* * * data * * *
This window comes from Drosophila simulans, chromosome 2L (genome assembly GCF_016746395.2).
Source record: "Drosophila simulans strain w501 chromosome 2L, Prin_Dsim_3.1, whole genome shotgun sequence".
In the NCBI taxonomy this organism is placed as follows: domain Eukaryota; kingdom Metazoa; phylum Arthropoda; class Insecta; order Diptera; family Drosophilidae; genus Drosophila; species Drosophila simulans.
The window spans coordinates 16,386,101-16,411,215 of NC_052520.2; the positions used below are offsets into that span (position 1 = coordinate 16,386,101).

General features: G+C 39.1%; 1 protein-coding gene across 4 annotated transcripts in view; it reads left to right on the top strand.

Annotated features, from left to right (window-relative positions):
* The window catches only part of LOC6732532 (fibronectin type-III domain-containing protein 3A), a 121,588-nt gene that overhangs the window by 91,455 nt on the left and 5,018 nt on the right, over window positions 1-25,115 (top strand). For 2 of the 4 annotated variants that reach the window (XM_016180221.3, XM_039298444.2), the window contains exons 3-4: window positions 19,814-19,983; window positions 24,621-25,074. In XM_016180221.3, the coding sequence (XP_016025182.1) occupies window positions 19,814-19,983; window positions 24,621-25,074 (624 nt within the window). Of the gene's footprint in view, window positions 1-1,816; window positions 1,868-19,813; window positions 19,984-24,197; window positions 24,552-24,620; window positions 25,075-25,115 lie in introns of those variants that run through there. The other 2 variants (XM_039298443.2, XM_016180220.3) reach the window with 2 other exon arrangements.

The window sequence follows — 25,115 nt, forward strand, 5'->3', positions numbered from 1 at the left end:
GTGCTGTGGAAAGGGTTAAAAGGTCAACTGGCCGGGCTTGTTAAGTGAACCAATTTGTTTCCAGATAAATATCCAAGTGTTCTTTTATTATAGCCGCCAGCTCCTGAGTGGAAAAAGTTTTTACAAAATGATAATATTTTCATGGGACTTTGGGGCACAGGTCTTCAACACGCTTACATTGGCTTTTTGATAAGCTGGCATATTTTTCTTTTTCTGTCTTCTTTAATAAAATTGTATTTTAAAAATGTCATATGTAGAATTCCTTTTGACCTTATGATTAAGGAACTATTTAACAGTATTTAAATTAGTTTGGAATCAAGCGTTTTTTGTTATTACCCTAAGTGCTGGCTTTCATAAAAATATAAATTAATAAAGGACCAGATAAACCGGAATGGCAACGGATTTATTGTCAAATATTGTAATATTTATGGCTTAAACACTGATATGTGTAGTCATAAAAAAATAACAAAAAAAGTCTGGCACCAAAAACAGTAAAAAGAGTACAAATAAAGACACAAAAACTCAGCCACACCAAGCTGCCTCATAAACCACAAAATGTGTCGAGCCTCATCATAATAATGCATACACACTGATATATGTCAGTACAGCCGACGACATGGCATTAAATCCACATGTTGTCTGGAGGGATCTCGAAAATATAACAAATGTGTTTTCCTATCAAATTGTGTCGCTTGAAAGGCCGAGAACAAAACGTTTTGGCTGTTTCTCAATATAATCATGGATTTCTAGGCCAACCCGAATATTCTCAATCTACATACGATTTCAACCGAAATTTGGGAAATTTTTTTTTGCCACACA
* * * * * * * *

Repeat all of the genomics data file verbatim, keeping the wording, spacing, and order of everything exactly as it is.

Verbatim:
This window comes from Drosophila simulans, chromosome 2L (genome assembly GCF_016746395.2).
Source record: "Drosophila simulans strain w501 chromosome 2L, Prin_Dsim_3.1, whole genome shotgun sequence".
In the NCBI taxonomy this organism is placed as follows: domain Eukaryota; kingdom Metazoa; phylum Arthropoda; class Insecta; order Diptera; family Drosophilidae; genus Drosophila; species Drosophila simulans.
The window spans coordinates 16,386,101-16,411,215 of NC_052520.2; the positions used below are offsets into that span (position 1 = coordinate 16,386,101).

General features: G+C 39.1%; 1 protein-coding gene across 4 annotated transcripts in view; it reads left to right on the top strand.

Annotated features, from left to right (window-relative positions):
* The window catches only part of LOC6732532 (fibronectin type-III domain-containing protein 3A), a 121,588-nt gene that overhangs the window by 91,455 nt on the left and 5,018 nt on the right, over window positions 1-25,115 (top strand). For 2 of the 4 annotated variants that reach the window (XM_016180221.3, XM_039298444.2), the window contains exons 3-4: window positions 19,814-19,983; window positions 24,621-25,074. In XM_016180221.3, the coding sequence (XP_016025182.1) occupies window positions 19,814-19,983; window positions 24,621-25,074 (624 nt within the window). Of the gene's footprint in view, window positions 1-1,816; window positions 1,868-19,813; window positions 19,984-24,197; window positions 24,552-24,620; window positions 25,075-25,115 lie in introns of those variants that run through there. The other 2 variants (XM_039298443.2, XM_016180220.3) reach the window with 2 other exon arrangements.

The window sequence follows — 25,115 nt, forward strand, 5'->3', positions numbered from 1 at the left end:
GTGCTGTGGAAAGGGTTAAAAGGTCAACTGGCCGGGCTTGTTAAGTGAACCAATTTGTTTCCAGATAAATATCCAAGTGTTCTTTTATTATAGCCGCCAGCTCCTGAGTGGAAAAAGTTTTTACAAAATGATAATATTTTCATGGGACTTTGGGGCACAGGTCTTCAACACGCTTACATTGGCTTTTTGATAAGCTGGCATATTTTTCTTTTTCTGTCTTCTTTAATAAAATTGTATTTTAAAAATGTCATATGTAGAATTCCTTTTGACCTTATGATTAAGGAACTATTTAACAGTATTTAAATTAGTTTGGAATCAAGCGTTTTTTGTTATTACCCTAAGTGCTGGCTTTCATAAAAATATAAATTAATAAAGGACCAGATAAACCGGAATGGCAACGGATTTATTGTCAAATATTGTAATATTTATGGCTTAAACACTGATATGTGTAGTCATAAAAAAATAACAAAAAAAGTCTGGCACCAAAAACAGTAAAAAGAGTACAAATAAAGACACAAAAACTCAGCCACACCAAGCTGCCTCATAAACCACAAAATGTGTCGAGCCTCATCATAATAATGCATACACACTGATATATGTCAGTACAGCCGACGACATGGCATTAAATCCACATGTTGTCTGGAGGGATCTCGAAAATATAACAAATGTGTTTTCCTATCAAATTGTGTCGCTTGAAAGGCCGAGAACAAAACGTTTTGGCTGTTTCTCAATATAATCATGGATTTCTAGGCCAACCCGAATATTCTCAATCTACATACGATTTCAACCGAAATTTGGGAAATTTTTTTTTGCCACACA